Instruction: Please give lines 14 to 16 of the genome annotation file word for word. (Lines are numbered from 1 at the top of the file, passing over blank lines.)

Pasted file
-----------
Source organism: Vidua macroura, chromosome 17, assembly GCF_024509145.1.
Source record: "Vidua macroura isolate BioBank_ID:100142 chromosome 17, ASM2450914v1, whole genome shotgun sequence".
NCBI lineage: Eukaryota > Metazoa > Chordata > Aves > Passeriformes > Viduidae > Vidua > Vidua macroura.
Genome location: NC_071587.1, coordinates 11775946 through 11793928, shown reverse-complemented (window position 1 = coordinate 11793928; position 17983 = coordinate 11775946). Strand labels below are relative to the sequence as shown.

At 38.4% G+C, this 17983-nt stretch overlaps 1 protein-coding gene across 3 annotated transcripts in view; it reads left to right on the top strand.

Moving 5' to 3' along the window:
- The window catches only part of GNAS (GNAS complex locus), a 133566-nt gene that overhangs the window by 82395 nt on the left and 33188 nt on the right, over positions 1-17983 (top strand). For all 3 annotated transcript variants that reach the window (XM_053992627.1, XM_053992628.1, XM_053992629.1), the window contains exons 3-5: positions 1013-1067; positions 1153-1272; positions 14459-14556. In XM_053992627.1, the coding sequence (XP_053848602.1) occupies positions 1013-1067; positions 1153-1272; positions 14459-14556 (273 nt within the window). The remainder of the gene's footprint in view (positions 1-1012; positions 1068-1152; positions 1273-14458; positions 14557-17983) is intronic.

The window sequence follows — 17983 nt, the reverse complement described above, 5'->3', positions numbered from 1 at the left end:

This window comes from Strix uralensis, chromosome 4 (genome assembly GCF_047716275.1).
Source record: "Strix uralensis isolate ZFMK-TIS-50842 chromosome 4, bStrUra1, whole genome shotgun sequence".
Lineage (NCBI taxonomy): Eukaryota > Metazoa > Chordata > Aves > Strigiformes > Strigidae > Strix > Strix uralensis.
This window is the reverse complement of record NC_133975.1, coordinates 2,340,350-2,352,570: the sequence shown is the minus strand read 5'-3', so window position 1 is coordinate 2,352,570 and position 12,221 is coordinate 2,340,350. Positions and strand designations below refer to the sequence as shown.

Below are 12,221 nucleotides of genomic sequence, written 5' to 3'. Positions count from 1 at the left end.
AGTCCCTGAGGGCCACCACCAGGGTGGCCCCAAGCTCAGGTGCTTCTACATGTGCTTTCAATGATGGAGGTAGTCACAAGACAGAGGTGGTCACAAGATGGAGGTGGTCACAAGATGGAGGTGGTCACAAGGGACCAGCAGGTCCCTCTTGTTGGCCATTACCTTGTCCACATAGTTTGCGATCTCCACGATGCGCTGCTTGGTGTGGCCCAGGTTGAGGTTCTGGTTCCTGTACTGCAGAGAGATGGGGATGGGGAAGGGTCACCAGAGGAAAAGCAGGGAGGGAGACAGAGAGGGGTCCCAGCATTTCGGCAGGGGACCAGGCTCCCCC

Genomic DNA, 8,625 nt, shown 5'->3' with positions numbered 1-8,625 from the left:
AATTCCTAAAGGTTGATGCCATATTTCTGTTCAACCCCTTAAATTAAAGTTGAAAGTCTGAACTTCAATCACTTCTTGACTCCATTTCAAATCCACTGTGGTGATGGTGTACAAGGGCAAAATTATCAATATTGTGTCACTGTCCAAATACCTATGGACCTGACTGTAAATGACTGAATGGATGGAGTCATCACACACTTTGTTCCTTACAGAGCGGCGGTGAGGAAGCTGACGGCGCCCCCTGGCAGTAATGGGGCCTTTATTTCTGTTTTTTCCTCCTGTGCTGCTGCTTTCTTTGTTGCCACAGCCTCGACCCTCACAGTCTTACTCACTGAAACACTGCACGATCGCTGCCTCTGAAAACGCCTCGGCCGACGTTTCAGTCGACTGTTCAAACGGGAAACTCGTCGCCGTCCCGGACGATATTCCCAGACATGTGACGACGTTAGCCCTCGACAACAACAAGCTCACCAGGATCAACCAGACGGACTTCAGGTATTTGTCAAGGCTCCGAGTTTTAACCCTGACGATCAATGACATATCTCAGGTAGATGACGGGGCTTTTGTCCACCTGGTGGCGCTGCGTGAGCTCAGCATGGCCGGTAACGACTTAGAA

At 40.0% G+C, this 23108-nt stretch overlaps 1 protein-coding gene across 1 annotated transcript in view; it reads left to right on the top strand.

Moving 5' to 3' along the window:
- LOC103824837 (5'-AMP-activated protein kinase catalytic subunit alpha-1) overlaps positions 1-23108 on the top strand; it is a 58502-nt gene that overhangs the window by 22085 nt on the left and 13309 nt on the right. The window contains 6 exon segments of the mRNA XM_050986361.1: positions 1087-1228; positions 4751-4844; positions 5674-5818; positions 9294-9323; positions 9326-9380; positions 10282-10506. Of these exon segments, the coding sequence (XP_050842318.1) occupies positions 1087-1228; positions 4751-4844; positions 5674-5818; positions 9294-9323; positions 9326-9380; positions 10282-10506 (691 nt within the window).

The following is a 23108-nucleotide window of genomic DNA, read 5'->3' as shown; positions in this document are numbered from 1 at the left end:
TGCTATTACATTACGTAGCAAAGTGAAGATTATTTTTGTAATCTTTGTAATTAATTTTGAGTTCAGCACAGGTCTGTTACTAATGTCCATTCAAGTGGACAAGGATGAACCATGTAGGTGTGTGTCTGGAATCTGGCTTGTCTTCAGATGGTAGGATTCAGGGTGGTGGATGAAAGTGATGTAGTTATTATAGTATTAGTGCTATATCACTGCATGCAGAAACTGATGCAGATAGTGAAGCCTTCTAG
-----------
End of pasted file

AGTCCCTGAGGGCCACCACCAGGGTGGCCCCAAGCTCAGGTGCTTCTACATGTGCTTTCAATGATGGAGGTAGTCACAAGACAGAGGTGGTCACAAGATGGAGGTGGTCACAAGATGGAGGTGGTCACAAGGGACCAGCAGGTCCCTCTTGTTGGCCATTACCTTGTCCACATAGTTTGCGATCTCCACGATGCGCTGCTTGGTGTGGCCCAGGTTGAGGTTCTGGTTCCTGTACTGCAGAGAGATGGGGATGGGGAAGGGTCACCAGAGGAAAAGCAGGGAGGGAGACAGAGAGGGGTCCCAGCATTTCGGCAGGGGACCAGGCTCCCCC

Genomic DNA, 8,625 nt, shown 5'->3' with positions numbered 1-8,625 from the left:
AATTCCTAAAGGTTGATGCCATATTTCTGTTCAACCCCTTAAATTAAAGTTGAAAGTCTGAACTTCAATCACTTCTTGACTCCATTTCAAATCCACTGTGGTGATGGTGTACAAGGGCAAAATTATCAATATTGTGTCACTGTCCAAATACCTATGGACCTGACTGTAAATGACTGAATGGATGGAGTCATCACACACTTTGTTCCTTACAGAGCGGCGGTGAGGAAGCTGACGGCGCCCCCTGGCAGTAATGGGGCCTTTATTTCTGTTTTTTCCTCCTGTGCTGCTGCTTTCTTTGTTGCCACAGCCTCGACCCTCACAGTCTTACTCACTGAAACACTGCACGATCGCTGCCTCTGAAAACGCCTCGGCCGACGTTTCAGTCGACTGTTCAAACGGGAAACTCGTCGCCGTCCCGGACGATATTCCCAGACATGTGACGACGTTAGCCCTCGACAACAACAAGCTCACCAGGATCAACCAGACGGACTTCAGGTATTTGTCAAGGCTCCGAGTTTTAACCCTGACGATCAATGACATATCTCAGGTAGATGACGGGGCTTTTGTCCACCTGGTGGCGCTGCGTGAGCTCAGCATGGCCGGTAACGACTTAGAA